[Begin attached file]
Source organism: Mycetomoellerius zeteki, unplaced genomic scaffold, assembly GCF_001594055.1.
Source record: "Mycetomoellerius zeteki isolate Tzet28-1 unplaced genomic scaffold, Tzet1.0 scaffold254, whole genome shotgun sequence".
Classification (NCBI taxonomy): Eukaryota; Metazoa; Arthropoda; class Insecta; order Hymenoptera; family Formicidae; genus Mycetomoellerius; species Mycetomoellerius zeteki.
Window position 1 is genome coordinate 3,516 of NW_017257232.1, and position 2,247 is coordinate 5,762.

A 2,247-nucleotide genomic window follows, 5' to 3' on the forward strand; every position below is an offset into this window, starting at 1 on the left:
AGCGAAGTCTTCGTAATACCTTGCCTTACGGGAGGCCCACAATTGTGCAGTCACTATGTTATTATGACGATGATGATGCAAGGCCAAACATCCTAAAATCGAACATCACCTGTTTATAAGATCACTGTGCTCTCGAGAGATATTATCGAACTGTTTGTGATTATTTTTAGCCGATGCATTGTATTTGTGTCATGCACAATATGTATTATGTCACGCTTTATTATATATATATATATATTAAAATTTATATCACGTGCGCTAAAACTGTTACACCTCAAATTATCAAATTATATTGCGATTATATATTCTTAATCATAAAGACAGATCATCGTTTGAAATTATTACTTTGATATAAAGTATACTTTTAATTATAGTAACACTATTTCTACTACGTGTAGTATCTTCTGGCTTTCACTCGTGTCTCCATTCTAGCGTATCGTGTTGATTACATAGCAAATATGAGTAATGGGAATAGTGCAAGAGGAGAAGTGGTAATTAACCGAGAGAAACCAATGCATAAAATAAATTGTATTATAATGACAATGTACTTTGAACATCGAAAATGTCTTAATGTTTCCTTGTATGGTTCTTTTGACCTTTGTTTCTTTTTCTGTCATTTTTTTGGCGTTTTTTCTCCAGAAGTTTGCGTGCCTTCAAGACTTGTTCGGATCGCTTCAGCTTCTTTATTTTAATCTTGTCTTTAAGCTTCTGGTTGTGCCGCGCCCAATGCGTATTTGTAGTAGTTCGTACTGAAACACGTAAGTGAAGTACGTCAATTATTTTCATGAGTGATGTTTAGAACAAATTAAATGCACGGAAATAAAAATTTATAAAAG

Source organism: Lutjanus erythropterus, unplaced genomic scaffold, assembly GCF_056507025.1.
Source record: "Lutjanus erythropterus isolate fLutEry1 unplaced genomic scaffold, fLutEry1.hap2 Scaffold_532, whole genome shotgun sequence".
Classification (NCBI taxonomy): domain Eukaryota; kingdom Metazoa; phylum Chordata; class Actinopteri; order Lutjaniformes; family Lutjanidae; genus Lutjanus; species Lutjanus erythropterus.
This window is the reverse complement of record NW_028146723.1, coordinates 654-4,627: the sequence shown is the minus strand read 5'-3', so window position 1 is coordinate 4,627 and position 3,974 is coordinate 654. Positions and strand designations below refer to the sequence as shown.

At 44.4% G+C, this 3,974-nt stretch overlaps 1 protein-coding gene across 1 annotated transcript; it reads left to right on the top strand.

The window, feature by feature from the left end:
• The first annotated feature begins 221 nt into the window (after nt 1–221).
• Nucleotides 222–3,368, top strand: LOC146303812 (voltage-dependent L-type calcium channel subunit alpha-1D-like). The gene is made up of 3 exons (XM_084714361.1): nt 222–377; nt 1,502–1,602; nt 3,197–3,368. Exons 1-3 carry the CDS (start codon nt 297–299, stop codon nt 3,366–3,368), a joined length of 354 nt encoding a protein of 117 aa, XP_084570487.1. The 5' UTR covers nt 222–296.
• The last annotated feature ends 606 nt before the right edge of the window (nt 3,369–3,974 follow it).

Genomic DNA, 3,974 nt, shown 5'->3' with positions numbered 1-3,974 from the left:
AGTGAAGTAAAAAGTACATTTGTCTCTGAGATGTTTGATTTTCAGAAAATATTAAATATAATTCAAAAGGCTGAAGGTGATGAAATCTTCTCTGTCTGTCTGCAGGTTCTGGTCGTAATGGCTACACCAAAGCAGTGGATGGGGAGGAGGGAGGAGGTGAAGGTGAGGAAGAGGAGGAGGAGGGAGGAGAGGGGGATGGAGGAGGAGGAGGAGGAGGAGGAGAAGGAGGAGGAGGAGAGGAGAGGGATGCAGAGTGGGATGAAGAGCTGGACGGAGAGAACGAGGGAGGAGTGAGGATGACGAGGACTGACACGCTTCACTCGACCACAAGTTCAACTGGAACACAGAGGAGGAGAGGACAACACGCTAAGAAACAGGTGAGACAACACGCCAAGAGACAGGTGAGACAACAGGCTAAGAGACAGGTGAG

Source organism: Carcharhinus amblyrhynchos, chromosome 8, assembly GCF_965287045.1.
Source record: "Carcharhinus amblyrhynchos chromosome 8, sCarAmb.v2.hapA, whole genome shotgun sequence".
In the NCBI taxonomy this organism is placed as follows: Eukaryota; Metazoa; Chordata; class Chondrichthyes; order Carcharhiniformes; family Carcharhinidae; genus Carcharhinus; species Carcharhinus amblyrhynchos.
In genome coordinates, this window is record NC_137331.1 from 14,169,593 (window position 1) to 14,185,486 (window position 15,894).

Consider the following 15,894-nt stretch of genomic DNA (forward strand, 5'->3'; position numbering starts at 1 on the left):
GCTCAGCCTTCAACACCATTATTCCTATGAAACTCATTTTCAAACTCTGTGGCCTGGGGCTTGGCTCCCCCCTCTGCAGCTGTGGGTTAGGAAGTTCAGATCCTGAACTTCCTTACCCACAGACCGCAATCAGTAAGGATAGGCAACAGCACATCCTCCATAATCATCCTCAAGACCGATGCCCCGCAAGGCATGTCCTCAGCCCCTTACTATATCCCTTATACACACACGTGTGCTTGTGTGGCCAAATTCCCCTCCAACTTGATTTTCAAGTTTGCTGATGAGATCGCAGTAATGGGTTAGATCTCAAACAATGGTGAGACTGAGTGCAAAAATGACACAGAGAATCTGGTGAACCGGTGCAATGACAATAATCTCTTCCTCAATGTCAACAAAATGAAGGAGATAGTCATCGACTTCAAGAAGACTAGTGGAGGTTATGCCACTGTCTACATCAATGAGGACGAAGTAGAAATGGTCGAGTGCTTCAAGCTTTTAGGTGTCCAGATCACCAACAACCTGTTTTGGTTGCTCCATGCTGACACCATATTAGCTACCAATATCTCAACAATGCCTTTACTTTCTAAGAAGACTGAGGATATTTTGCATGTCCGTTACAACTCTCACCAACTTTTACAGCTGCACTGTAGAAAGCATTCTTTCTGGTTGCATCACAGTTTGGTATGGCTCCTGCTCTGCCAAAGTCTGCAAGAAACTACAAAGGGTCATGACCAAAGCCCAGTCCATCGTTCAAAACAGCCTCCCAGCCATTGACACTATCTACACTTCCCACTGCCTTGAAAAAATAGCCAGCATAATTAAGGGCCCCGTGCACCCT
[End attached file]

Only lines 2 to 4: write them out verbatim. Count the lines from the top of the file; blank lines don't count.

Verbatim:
Source record: "Mycetomoellerius zeteki isolate Tzet28-1 unplaced genomic scaffold, Tzet1.0 scaffold254, whole genome shotgun sequence".
Classification (NCBI taxonomy): Eukaryota; Metazoa; Arthropoda; class Insecta; order Hymenoptera; family Formicidae; genus Mycetomoellerius; species Mycetomoellerius zeteki.
Window position 1 is genome coordinate 3,516 of NW_017257232.1, and position 2,247 is coordinate 5,762.